The biggest issue you are most likely to need to sort out for yourself is acceptance. Accept that there are things you suck at. Accept that there are tasks you don't merely dislike, but even resent doing. Accept that the rest of the world is not incompetent and may well do it just fine if you let your illusion of control slip from your fingers.

Outsourcing and Delegating

Most likely, if you can outsource the task, or delegate the responsibility to someone else, it will get done just fine. If you attempt to micromanage the process, you will probably find yourself frustrated, but if you simply put your trust in the person to be a competent individual, they will most likely reach the proper result just the same as you would.

For whatever reason, most people seem to have no issues at all with letting certain things be done by other people. This can vary from one person to the next, of course. Some people are just control freaks that think nothing will ever be done right if it's not done by them.

One thing that gets on my nerves is when people with school age children complaining that their house is a mess and they can't keep up with all the mess and clutter claim that it is the fault of the children that their home is bordering on being declared a toxic waste dump. They have the perfect little helpers to delegate responsibility of picking things up, vaccuming, doing dishes, laundry, and various other tasks. Yet, instead, they let their children have the run of the household, and teach them no responsibility. Teach your children to clean up. Give them chores. You'll be getting things done in no time, instead of claiming you don't have enough time to get things done.

My Dad owns a business. He suffers from micromanagement syndrome. In fact, I'm fairly certain that if he was more willing to trust people to do things correctly, he could conceivably have grown his business somewhere between 5 and 10 times the size it is. He doesn't trust people to do things. He's a micromanager.

One time he got into a bind and had no one to fill in for him on a scheduling mix up. The real reason this happened is because he never hired someone to do the work in the first place. What he needed done should not have been his job in the first place. He should have been business owner, and someone else should have been event coordinator, but that is not his way. He won't trust anyone to take over, so he's stuck with one event at a time, because he can't be in two, or three, or ten places at once.

So, I filled in for him. Believe me, this took a lot from both of us for this to be agreed to. He gave me the instructions on what needed to be done, and it was amazing just how little faith he had in my abilities. I am his own son. I am of slightly above average intelligence. I have worked for him in the past. Not as the big chief, but I am familiar with the events he runs.

So, the big day came, and I was the boss for the event. I had my 9 year old step-daughter do one of the easier jobs for the day. She loved it. I loved that it was one less thing to round up a volunteer to do. She did great. The event went off just fine. No problems at all. I totally did NOT do things the way my Dad would have, but the end result was indisputably the desired outcome.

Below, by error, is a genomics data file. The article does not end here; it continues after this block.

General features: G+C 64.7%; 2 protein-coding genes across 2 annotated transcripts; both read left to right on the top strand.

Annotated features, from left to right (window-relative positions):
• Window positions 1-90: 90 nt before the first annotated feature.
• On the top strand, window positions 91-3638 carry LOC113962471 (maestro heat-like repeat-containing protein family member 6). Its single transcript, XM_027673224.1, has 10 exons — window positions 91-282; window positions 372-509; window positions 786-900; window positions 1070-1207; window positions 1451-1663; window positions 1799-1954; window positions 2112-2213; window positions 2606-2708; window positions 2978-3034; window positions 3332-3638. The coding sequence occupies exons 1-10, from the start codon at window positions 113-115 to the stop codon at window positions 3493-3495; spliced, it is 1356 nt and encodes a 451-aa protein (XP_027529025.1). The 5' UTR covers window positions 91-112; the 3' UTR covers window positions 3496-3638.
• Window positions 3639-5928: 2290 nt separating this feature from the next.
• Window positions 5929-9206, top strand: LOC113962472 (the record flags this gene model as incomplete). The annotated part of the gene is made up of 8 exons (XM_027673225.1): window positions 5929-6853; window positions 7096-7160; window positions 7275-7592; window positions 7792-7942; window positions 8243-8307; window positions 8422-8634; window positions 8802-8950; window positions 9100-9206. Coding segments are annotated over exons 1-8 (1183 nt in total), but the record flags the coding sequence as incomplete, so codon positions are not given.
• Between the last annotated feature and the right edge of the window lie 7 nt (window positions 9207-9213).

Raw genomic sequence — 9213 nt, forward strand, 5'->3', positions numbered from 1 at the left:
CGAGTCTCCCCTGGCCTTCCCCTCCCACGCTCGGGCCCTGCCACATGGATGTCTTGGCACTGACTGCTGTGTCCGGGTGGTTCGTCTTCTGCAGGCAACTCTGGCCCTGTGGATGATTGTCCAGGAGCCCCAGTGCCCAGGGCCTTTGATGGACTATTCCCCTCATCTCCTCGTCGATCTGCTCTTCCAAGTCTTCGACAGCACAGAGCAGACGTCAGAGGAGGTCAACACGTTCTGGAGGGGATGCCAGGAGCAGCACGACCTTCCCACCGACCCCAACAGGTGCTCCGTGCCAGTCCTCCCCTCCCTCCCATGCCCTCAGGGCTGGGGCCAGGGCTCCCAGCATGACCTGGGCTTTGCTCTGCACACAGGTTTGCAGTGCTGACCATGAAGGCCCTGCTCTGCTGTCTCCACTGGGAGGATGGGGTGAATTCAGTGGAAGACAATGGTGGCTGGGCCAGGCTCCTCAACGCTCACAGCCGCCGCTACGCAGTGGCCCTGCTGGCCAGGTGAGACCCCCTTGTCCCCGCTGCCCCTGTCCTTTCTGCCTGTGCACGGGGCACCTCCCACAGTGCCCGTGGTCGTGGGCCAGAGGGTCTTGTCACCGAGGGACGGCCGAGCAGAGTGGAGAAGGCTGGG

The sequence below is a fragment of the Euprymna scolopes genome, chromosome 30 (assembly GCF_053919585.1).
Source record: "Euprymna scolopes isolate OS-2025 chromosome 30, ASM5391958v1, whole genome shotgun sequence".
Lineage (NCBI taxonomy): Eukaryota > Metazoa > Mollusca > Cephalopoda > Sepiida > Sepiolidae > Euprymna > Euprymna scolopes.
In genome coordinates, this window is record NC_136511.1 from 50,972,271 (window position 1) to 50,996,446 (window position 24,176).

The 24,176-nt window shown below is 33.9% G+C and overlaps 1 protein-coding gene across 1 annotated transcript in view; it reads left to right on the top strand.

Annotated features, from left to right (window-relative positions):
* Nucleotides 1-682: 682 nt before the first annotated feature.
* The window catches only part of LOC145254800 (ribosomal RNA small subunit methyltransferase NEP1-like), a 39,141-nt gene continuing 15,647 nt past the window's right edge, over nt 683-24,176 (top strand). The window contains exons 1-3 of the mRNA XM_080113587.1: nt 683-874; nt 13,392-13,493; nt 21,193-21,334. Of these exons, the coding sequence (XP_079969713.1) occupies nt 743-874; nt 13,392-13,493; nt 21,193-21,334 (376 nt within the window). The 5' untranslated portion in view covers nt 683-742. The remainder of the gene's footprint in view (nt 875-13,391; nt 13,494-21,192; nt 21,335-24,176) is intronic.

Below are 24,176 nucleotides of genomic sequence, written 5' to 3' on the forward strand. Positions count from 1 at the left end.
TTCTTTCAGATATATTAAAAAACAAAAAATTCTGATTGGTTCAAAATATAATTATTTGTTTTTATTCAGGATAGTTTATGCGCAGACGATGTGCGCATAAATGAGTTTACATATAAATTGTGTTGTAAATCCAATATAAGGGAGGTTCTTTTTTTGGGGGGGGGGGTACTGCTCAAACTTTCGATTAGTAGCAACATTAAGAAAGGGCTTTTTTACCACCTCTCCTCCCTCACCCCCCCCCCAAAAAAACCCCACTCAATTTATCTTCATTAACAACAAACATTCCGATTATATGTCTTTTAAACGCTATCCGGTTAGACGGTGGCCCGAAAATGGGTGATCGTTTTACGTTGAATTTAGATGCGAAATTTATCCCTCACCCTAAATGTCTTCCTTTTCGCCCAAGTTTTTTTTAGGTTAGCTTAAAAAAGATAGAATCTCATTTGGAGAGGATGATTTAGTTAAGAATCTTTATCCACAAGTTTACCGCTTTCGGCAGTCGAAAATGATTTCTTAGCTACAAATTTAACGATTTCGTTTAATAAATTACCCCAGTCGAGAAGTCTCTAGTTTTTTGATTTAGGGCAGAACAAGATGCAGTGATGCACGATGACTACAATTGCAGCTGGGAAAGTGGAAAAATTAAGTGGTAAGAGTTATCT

Later, I told my Dad about how it went and he told me that there is no way in Hell, not now, not ever, he would have trusted a 9 year old with "such an important job." It may have been important, but it was also EASY. If you have a little faith, people will pull through. Things will be okay.


Chances are that if you're really truly having a hard time getting through some sort of task, you basically just suck at it. That's okay. See the previous tip. Get someone else to do it for you. If buying the help with money is not an option in your current financial situation, then perhaps you could barter or trade for someone's service. Whether it's a job at work, or something you need done at home, there must be something that you don't suck at. Find someone to trade jobs with. You scratch my back and I'll scratch yours. Then you can spend your time doing things you are good at and let someone else do the drudge work for you. In the meantime, you are doing what they consider to be drudge work. Everyone wins.

Do something else entirely

If you are having a hard time keeping up with the things you need to get done at work, you are most likely in the wrong job. Face it. There are really only three reasons you aren't getting your work done.
* You suck at it.
* You hate your job
* You're good at your job, and don't hate it, but everyone else sucks, or you're company is understaffed. This is the syndrome of being the only competent worker in a sea of worthless coworkers.

The first two are strong indications that you need to start looking for a new career. The third may be solved with a confrontation with your supervisor. You can say, "look, I know everyone else sucks at their job, and I'm the only one you trust to do things. I may be the only competent employee, but I'm still only ONE competent employee, and it's just more on my plate than I can handle." Or maybe you need to look elsewhere for employment where the management knows how to hire worthwhile people.

There are plenty of occasions throughout my work history that I have said to my boss that something simply will not get done that day. There are plenty of times that I have even said "did you tell (whomever) to go fuck themselves?" The answer was usually "Yes."

So you see, the issue isn't so much that you need to be getting things done, as it is that you need to accept what you are good at, what you enjoy, and what other ways you could do things. Look for better ways to use your time. Look for employment that better uses your skills and ambitions. Look for ways to enjoy your life.

The title I chose was actually a tribute to one of Dave Barry's books, Stay fit and healthy until you're dead. I think it embodies the senselessness of "getting things done." If you don't enjoy your life, and enjoy the journey, then what exactly is the point? And to get back to Friar's questions, what really will be the consequences if you don't Get things done?